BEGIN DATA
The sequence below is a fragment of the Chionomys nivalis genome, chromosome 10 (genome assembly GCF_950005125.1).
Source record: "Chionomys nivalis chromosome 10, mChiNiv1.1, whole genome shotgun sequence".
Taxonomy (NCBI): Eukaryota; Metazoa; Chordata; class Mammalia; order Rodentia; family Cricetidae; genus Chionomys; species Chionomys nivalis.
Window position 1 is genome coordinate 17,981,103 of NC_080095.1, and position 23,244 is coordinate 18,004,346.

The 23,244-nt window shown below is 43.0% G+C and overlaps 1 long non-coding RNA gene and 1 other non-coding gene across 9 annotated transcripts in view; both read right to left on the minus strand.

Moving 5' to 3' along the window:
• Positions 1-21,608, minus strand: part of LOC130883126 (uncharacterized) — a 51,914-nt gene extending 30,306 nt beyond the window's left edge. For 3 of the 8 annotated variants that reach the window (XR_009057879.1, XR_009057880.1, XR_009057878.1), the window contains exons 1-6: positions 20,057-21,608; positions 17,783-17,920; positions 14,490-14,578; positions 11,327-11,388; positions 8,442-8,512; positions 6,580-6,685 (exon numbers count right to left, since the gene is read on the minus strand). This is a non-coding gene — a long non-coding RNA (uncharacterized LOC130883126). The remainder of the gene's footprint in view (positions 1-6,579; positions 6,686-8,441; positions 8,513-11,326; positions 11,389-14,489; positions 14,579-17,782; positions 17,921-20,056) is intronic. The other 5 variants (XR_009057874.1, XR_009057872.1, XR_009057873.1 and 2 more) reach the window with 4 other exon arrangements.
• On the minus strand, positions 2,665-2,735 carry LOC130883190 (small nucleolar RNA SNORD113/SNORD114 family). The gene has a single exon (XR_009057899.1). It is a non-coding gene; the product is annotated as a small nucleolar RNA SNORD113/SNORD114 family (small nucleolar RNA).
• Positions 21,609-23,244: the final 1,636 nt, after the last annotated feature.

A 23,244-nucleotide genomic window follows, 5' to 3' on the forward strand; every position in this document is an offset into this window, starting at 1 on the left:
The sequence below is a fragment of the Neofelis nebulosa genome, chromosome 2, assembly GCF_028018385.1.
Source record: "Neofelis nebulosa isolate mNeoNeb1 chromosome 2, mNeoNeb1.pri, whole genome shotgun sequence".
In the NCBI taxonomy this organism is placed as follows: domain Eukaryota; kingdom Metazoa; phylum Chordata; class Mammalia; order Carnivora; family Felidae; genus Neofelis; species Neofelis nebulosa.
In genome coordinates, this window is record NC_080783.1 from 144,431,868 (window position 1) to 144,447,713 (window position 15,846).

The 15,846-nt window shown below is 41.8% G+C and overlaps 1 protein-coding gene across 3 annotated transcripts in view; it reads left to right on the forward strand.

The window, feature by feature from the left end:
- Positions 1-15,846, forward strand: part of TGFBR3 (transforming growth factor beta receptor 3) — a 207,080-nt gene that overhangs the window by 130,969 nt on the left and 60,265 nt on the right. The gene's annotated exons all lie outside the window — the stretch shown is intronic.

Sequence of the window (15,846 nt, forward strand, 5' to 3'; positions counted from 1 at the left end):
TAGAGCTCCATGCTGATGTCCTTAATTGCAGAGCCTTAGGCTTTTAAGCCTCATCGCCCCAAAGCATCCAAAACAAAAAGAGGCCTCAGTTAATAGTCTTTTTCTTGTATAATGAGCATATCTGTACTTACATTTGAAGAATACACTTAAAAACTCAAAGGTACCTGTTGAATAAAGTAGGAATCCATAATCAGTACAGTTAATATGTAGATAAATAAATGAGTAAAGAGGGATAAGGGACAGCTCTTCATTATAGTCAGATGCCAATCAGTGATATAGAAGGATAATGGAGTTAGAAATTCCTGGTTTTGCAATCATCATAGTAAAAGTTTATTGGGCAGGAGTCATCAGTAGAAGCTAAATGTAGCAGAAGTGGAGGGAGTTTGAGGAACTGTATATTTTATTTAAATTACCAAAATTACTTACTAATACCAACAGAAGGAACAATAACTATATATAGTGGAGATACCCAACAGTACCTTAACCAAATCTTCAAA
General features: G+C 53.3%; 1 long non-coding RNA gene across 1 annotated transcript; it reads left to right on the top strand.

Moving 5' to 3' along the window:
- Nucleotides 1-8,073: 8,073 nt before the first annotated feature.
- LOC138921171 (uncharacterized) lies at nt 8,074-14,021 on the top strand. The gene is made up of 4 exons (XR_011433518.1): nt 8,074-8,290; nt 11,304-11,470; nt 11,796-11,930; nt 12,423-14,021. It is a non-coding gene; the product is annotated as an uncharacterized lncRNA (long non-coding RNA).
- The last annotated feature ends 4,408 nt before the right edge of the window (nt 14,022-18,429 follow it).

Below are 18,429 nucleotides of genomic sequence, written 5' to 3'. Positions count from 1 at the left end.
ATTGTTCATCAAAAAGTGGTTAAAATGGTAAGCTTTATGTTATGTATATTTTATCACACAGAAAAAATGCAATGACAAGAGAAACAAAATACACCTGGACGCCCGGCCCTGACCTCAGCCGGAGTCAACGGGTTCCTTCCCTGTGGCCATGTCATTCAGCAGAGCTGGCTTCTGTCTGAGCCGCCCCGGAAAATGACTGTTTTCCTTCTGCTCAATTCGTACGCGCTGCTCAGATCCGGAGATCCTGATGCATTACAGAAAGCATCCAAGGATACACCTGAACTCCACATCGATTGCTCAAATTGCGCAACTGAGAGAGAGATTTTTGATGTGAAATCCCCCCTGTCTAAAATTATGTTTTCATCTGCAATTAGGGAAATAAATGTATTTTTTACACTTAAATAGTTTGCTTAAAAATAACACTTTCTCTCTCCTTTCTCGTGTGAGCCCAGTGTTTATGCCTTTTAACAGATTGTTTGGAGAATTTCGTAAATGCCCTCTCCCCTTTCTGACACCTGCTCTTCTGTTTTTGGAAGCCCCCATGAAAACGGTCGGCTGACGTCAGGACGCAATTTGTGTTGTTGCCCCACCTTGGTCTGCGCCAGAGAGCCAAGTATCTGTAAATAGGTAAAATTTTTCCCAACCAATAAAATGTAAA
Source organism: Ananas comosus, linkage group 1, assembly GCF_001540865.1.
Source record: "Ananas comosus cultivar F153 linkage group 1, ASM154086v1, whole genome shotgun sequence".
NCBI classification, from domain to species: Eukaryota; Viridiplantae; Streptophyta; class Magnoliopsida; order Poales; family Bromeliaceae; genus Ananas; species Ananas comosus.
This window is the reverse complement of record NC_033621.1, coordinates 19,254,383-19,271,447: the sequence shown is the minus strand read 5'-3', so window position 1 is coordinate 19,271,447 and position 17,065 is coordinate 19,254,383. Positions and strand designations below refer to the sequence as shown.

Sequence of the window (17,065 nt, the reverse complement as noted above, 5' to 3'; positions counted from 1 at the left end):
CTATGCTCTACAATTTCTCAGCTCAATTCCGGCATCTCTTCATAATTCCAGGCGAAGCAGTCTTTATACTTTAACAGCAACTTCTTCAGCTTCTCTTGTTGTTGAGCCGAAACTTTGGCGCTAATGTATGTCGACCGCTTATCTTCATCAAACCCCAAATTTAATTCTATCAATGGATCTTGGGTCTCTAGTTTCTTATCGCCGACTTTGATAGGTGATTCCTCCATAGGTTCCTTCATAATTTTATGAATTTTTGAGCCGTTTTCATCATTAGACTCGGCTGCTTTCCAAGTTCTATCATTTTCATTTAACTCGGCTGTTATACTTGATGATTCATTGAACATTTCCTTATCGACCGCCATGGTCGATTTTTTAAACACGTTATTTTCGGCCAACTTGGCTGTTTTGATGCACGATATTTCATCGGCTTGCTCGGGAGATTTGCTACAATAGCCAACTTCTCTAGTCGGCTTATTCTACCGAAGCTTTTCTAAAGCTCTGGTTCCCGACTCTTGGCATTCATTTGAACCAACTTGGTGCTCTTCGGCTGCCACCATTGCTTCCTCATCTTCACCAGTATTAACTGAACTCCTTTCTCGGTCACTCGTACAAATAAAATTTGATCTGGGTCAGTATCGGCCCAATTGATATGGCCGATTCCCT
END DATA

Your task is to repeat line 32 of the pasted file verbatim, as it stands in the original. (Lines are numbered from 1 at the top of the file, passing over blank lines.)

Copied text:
CTATGCTCTACAATTTCTCAGCTCAATTCCGGCATCTCTTCATAATTCCAGGCGAAGCAGTCTTTATACTTTAACAGCAACTTCTTCAGCTTCTCTTGTTGTTGAGCCGAAACTTTGGCGCTAATGTATGTCGACCGCTTATCTTCATCAAACCCCAAATTTAATTCTATCAATGGATCTTGGGTCTCTAGTTTCTTATCGCCGACTTTGATAGGTGATTCCTCCATAGGTTCCTTCATAATTTTATGAATTTTTGAGCCGTTTTCATCATTAGACTCGGCTGCTTTCCAAGTTCTATCATTTTCATTTAACTCGGCTGTTATACTTGATGATTCATTGAACATTTCCTTATCGACCGCCATGGTCGATTTTTTAAACACGTTATTTTCGGCCAACTTGGCTGTTTTGATGCACGATATTTCATCGGCTTGCTCGGGAGATTTGCTACAATAGCCAACTTCTCTAGTCGGCTTATTCTACCGAAGCTTTTCTAAAGCTCTGGTTCCCGACTCTTGGCATTCATTTGAACCAACTTGGTGCTCTTCGGCTGCCACCATTGCTTCCTCATCTTCACCAGTATTAACTGAACTCCTTTCTCGGTCACTCGTACAAATAAAATTTGATCTGGGTCAGTATCGGCCCAATTGATATGGCCGATTCCCT